A remarkable difference can be seen between reinsurance treatment of wind and quake exposures in Japan so far as the former is usually arranged on an excess of loss basis, quake protection is still heavily weighted towards proportional reinsurance programmes. Excess of loss has yet to play a significant role. However, due to the nature of proportional cession, reinsurers face difficulties in containing aggregate exposure increases, and have virtually lost influence over the price of original policies. Although zonal cession limits or even event limits have been in place for many years, they are not always set effectively, and allow a large ‘air capacity' to which extent exposures can grow. Price erosion is apparent in some new products, such as multi-location first loss covers sold without proper pricing for exposure (mainly influenced by the competitive environment). Further, treaty premium funds have deprived reinsurers of their investment freedom.

Yet regardless of the various, specific problems surrounding these two major catastrophic perils, the underlying problems are the same. Let's consider how to move ahead in a jungle of many obstacles.

Most important is to establish and share a reliable probabilistic model. Only then can we carry out meaningful assessments of the respective risks and their loss potentials. Some models developed by reinsurers or consulting companies are already available. Probing and debating the reliability and accuracy of these models is a healthy procedure. Scrutinising their technical and financial characteristics will help to establish certain key figures and parameters to serve as the basis of further action.

A shortage of sound, scientific behaviour (or, more accurately, the lack of consensus to move towards constant employment of a scientific approach) leads to a market in which catastrophe cover is handled as a simple commodity in a cyclical reinsurance market. Science should, without doubt, replace the old-fashioned ‘kitty' concept based on a retrospective view of who owes what to whom. The modern re/insurance and financial sector can no longer adhere to a simple borrowing/lending-and-payback relationship. Often quoted ‘long term relationships' should be interpreted as sustainable business relationships endorsed by state-of-the-art risk assessment and financing technology, and based on recent advancements in data mining for probabilistic analysis of seismic and typhoon activity.

Potential catastrophic losses are still re/insurable, and will remain manageable by the global insurance market, so long as a proper mechanism is chosen and adequate prices are charged. Reinsurance remains an effective and affordable tool to manage catastrophic loss. The amount of capacity made available by reinsurers, the financial strength of the established players, and the effectiveness of risk sharing through a diversified, global risk portfolio should be neither underestimated nor disregarded. Therefore, we should strive to utilise it in a more sustainable way.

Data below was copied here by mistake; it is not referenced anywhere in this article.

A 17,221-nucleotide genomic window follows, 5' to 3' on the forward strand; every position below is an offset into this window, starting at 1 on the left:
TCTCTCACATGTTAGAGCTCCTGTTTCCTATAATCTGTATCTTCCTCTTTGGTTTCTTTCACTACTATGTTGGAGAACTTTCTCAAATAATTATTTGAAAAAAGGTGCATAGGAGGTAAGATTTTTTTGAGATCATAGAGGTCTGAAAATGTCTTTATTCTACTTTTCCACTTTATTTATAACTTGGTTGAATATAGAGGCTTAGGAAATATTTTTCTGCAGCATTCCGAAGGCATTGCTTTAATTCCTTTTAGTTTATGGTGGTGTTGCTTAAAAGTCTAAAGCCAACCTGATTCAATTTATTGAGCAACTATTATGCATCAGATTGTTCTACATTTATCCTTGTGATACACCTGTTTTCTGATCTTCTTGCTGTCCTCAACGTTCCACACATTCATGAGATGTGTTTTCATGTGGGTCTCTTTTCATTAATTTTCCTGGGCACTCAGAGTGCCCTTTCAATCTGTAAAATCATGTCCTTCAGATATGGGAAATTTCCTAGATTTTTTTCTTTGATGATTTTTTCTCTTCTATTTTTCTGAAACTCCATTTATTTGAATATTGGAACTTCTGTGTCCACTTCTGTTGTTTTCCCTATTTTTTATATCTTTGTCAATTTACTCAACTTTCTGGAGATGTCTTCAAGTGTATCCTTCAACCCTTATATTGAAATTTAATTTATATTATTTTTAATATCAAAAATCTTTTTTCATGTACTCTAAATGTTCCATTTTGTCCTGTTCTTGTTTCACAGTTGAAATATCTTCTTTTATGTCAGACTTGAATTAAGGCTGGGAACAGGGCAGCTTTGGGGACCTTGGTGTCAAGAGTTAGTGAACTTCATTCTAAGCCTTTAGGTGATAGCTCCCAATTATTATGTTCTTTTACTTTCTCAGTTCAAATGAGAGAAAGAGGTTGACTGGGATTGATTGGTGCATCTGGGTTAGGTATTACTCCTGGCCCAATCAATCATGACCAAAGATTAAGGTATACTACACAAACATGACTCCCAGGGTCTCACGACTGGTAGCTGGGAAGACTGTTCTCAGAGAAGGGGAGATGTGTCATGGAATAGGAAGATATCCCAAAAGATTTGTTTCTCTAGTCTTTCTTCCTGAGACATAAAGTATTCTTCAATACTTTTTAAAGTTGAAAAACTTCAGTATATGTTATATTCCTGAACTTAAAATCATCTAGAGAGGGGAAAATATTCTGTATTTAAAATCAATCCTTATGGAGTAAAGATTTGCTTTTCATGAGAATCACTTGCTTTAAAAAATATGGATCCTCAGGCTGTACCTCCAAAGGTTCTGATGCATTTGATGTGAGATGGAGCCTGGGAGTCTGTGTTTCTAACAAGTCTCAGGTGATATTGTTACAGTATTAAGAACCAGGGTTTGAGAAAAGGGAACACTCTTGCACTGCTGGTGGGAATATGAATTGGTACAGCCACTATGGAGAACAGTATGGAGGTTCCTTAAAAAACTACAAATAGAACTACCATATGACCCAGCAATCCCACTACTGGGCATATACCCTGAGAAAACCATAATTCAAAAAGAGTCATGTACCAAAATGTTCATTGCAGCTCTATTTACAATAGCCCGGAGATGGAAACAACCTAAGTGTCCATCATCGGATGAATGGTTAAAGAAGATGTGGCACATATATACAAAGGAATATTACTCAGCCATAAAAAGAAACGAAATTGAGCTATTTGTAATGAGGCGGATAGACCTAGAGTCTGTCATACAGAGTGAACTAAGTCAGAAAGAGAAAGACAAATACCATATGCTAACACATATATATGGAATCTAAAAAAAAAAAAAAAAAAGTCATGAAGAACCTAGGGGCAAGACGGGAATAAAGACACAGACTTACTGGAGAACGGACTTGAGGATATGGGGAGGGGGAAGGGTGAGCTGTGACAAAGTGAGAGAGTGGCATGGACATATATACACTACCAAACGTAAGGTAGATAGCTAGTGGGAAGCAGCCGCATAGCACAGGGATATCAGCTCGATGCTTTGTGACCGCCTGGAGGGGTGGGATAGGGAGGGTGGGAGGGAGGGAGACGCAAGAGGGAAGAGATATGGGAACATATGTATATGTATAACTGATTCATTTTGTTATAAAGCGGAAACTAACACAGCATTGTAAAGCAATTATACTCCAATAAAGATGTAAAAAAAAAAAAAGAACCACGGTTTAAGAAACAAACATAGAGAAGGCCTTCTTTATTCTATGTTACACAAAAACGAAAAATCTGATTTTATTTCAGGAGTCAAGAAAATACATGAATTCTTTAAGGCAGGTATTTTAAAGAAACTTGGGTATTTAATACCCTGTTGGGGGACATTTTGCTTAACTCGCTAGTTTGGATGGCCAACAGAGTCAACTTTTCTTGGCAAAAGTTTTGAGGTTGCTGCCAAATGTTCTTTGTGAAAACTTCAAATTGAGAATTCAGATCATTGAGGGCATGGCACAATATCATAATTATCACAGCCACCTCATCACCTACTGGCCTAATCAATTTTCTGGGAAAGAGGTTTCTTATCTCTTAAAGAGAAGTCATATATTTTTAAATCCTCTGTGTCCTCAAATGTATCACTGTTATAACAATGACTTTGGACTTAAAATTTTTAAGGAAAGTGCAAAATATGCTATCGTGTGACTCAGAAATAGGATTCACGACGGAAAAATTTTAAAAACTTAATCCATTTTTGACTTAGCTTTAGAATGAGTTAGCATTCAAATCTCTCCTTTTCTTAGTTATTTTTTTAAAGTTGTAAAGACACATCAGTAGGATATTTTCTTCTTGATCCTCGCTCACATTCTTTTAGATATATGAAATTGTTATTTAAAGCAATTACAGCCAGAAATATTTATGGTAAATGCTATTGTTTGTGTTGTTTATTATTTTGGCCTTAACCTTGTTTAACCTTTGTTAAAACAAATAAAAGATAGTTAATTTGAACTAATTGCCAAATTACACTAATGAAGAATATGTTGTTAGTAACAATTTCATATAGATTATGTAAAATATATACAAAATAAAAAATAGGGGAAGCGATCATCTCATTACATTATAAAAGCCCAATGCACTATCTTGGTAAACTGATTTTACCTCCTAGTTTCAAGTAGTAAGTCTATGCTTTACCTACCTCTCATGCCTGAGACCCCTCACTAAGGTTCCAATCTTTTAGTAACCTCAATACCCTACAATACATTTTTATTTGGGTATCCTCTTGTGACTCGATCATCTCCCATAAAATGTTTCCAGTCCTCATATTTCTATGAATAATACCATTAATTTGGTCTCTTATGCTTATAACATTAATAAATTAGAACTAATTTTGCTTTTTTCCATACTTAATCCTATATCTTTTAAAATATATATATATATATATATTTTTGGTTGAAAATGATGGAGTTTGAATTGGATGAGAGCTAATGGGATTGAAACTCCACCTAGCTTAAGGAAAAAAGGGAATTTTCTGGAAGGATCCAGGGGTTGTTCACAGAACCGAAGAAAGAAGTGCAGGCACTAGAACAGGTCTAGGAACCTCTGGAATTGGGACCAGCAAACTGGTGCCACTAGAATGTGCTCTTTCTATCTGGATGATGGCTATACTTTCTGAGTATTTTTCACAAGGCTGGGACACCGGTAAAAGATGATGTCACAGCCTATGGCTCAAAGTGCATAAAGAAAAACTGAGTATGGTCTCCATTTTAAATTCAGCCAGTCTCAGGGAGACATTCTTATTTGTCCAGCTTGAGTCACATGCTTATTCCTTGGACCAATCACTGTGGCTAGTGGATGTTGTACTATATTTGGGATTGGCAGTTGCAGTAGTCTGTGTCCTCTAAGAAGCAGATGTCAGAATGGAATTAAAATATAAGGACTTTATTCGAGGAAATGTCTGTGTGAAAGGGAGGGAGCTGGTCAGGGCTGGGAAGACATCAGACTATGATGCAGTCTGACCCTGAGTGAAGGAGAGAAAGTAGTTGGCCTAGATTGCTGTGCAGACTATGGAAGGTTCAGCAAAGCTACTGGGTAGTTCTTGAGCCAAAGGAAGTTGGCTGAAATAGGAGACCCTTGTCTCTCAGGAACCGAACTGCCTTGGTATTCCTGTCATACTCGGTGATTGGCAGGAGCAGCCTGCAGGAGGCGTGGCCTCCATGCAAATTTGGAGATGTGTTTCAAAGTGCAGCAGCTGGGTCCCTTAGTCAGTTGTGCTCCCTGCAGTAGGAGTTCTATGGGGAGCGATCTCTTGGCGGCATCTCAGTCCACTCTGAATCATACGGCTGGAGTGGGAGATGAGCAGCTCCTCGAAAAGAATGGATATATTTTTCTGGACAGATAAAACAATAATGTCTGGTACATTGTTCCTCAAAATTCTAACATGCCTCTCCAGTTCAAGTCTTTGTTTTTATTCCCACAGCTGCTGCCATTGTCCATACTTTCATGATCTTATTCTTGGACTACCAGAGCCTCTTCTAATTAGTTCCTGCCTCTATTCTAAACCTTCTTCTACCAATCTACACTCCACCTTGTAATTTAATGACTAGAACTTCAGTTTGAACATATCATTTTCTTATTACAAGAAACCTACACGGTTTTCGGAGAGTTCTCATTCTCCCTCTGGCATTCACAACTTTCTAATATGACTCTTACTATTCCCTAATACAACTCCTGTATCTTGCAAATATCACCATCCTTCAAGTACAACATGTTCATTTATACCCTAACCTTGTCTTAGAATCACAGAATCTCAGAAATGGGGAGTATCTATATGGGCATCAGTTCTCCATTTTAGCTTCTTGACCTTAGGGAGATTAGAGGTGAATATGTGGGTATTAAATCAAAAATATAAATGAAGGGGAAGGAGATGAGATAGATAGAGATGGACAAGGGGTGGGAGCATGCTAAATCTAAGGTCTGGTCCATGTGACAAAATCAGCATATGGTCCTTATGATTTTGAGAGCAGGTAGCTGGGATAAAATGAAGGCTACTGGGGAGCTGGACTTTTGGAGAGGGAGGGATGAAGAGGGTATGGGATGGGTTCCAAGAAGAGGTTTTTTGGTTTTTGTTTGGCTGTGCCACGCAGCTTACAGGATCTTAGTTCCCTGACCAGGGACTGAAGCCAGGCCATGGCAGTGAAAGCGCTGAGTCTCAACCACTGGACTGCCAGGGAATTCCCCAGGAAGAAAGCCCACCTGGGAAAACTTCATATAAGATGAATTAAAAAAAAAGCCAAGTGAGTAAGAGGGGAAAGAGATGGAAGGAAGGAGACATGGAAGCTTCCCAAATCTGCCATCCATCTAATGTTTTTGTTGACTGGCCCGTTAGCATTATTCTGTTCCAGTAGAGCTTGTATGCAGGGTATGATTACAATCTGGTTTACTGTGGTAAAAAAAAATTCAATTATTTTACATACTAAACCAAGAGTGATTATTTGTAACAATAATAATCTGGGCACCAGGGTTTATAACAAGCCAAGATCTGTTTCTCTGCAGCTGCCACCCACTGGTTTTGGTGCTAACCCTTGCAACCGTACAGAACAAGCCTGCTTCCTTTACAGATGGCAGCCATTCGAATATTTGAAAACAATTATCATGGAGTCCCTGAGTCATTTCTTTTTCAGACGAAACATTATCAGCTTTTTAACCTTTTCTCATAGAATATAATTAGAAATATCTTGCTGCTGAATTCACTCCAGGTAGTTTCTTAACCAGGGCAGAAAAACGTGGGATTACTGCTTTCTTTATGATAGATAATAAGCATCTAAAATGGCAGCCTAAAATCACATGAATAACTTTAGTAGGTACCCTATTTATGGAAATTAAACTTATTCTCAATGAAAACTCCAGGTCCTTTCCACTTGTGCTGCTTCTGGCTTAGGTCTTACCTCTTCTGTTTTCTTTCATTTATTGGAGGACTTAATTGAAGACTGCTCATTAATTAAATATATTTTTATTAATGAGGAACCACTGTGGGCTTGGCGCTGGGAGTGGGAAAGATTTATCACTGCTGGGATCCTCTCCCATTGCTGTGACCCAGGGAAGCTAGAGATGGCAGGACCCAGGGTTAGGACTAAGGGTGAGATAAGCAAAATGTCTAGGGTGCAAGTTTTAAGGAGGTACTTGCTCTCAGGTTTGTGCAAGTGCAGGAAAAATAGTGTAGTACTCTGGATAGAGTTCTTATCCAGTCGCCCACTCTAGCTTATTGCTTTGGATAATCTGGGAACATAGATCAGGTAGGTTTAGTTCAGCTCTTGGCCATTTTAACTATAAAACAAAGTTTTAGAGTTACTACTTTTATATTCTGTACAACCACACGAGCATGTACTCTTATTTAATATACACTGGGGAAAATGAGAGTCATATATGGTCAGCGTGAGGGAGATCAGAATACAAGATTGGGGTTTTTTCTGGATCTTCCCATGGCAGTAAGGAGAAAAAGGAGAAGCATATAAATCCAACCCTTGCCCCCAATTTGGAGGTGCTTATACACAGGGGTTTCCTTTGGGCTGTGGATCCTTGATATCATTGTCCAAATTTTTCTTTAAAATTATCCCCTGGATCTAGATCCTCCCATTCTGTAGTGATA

It is vitally important for reinsurers to optimise their capital allocations according to reasonable profit expectations from various business segments. For this reason, shifting business among geographical areas and between the lines of business is always under consideration. Yet it remains essential to efficiency to maintain a diversified risk portfolio overall. That means different cat-exposed insurers are always competing for a share of the finite sum of global reinsurance capacity, so Japanese cat reinsurance issues cannot be considered on a stand-alone basis.

Is the Japanese cat market sufficiently attractive to capital in a broader sense to make the objectives of both the primary insurers and reinsurers achievable? So long as the parameters are satisfactory, based on the agreed loss potential, and adequate return is ensured commensurate to the risks they take on, many reinsurers will maintain an appetite. However, a fair distribution of the loss burden among reinsurers, primary companies and the original policyholders has to be achieved through risk retention, according to the financial strength of primary companies, and through reasonable deductibles under original policies, or the system cannot function well and survive in the long term.

Future forward
Many issues remain to be resolved before the Japanese cat market reaches a situation considered more agreeable and sustainable by all parties involved. Of course a private insurance market is limited in what it can do, but many things can be achieved if the industry works collectively to tackle the issues arising from Japan's inherent natural catastrophe risk. The development of new and innovative risk financing mechanisms which extend beyond the traditional definition of reinsurance is one way, but the roles and responsibilities of the industry will stretch even further.

Among the tasks on the laundry list of preparation for the worst case scenario are efforts to increase risk awareness and remove complacency, to promote loss prevention and reduction measures, and to work with government in the areas where public interests can better and more efficiently serve than can the private sector. This is the significant challenge we, as the insurance sector, are facing in Japan, and it is worthwhile and rewarding to pursue.